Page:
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Whenever we speak about the future of the Israeli Labor Party, particularly before and after elections, one question comes up again and again. Is the latest defeat the end of the party, or is it just another crisis?
Time after time, election after election, the party finds itself in a near-death situation, but it somehow manages to struggle on. Many Israelis say the time has come for a new Labor party, but voters still prolong its life. When the time comes to cast their vote, they seem to feel a sudden surge of love for the party that founded the state in 1948.
The signs of an imminent end have resurfaced in the run-up to the 2019 elections, to be held on 9 April. For months, polls have predicted that Labor might not survive this time; the party’s chances of entering the Knesset have never looked so slim. After the party conducted its primaries and selected an attractive group of candidates, it saw a slight resurgence in the polls. But where other parties attracted new candidates and fresh faces, Labor struggled to attract a high-profile figure to be number two on its list. At the last minute, just before the lists were submitted to the electoral commission, an army general was selected and members breathed a sigh of relief.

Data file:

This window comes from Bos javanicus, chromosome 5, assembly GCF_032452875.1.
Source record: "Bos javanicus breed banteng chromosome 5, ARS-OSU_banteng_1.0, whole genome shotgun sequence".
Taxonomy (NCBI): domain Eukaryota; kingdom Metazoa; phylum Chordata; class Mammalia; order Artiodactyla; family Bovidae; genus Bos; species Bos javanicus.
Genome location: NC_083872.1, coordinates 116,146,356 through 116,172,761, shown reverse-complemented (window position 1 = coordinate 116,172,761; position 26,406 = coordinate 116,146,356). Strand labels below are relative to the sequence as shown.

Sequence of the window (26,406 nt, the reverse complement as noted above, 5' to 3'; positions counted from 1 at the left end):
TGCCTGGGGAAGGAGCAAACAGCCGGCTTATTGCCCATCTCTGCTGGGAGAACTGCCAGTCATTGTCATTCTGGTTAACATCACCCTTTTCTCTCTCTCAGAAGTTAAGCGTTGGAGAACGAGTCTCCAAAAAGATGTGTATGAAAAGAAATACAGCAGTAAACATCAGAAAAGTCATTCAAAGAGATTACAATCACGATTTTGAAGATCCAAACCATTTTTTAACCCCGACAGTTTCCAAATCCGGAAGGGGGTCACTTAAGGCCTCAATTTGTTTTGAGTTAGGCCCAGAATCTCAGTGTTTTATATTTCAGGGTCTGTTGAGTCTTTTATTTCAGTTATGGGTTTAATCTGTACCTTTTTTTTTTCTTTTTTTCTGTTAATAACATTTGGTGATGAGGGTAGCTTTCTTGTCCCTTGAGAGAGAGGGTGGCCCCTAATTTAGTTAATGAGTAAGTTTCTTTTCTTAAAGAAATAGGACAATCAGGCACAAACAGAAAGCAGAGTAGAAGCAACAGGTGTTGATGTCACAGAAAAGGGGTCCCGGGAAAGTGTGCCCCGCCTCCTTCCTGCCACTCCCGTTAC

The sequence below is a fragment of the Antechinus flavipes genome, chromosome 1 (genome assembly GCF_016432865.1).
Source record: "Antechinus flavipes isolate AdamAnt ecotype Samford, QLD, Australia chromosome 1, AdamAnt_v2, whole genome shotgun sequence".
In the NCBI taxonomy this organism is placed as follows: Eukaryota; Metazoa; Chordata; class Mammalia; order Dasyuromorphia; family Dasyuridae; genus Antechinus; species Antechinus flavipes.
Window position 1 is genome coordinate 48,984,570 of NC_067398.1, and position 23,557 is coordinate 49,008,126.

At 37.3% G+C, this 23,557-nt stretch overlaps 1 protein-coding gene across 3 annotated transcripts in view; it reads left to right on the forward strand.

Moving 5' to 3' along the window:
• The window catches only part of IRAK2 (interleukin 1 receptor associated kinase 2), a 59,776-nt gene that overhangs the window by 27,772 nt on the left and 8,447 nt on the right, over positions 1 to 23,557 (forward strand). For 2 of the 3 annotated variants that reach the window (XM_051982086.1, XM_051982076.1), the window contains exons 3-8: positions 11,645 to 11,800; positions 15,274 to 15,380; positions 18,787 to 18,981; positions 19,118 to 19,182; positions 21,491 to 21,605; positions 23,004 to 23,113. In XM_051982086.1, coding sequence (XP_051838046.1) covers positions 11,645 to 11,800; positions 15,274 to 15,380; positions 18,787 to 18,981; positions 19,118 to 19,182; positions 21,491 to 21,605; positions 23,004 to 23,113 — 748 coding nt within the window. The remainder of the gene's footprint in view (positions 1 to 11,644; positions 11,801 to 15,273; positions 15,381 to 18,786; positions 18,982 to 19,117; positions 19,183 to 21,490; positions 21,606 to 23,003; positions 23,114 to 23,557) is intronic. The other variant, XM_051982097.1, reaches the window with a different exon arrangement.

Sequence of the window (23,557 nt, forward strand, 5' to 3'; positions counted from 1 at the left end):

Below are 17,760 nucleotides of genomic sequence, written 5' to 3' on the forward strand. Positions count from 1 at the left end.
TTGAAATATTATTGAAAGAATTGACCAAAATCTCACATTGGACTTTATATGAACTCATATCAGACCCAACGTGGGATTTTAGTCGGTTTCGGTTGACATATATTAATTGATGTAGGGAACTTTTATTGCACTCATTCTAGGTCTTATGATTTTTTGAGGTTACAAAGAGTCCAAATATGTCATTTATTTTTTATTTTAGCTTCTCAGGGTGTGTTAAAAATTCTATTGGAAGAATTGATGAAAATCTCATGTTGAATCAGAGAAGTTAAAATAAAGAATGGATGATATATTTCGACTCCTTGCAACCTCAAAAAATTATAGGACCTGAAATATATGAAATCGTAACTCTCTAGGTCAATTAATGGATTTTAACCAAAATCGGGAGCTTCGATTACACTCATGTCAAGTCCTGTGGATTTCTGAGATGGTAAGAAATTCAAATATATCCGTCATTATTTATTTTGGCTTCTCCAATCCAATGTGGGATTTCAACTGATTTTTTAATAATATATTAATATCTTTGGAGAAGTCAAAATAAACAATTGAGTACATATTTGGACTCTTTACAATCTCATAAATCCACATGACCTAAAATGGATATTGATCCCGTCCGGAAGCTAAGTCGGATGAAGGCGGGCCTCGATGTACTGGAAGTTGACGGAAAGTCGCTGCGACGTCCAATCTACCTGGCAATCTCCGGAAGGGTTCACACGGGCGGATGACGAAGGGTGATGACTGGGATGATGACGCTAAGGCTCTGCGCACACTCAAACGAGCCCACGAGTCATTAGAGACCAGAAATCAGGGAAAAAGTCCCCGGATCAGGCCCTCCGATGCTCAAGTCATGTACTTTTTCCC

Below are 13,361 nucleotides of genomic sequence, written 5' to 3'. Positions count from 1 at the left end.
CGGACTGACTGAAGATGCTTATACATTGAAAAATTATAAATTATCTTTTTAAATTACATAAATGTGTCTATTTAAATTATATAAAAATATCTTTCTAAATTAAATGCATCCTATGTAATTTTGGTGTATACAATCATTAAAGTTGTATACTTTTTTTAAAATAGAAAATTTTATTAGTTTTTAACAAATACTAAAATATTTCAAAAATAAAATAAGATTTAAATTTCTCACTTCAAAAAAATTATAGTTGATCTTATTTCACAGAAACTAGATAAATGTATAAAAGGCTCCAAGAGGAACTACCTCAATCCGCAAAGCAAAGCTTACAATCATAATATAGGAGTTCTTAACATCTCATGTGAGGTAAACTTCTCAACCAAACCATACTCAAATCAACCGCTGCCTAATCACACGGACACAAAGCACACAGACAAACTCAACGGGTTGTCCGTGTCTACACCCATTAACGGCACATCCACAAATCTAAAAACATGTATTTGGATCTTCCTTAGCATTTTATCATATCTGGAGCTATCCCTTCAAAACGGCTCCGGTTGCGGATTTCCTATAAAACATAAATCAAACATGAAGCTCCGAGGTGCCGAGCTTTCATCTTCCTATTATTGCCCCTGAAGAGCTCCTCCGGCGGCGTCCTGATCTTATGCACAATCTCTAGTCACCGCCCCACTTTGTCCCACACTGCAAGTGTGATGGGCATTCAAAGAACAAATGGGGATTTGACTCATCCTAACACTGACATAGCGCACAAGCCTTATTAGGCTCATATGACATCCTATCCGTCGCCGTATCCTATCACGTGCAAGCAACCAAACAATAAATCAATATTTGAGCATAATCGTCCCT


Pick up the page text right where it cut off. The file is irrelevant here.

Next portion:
Worse than death
I know how it feels to be part of a party in peril. I was a Labor candidate for the elections of 2009, when polls predicted we would win just six seats. I remember the pain shared by the candidates. Wherever we campaigned, people asked us whether it was worth voting for a party that might not survive the elections. Shimon Peres, the legendary former leader, was heard confessing to a friend that there was nothing worse than political death, not even actual death.
Israelis are preoccupied with the mounting powers of religion and the religious parties.
In those elections, even Ehud Barak, a war hero and the last Labor prime minister, seemed powerless to rescue the party. Eventually, it won 13 seats, its lowest ever score. And the dark clouds still linger. Is it conceivable than an established party could disappear? Does it die of natural causes like other organisms? Only twice in the past 27 years has Labor won the national elections, and this constant decline raises questions. For me, the refusal to adapt to the new Israel is a major cause of the crisis. Generations of voters have found it nearly impossible to speak and understand the language used by the party, whose officials are still using the same words they were using back in the 1950s.
The party has failed to find the right tone for modern Israel and failed to change its course; this has created a serious rift between the party and the new voters. The young generation has demanded a no-nonsense approach with clear answers on how to better citizens’ life, and cannot identify with a party that doesn’t address them in a clear and coherent way.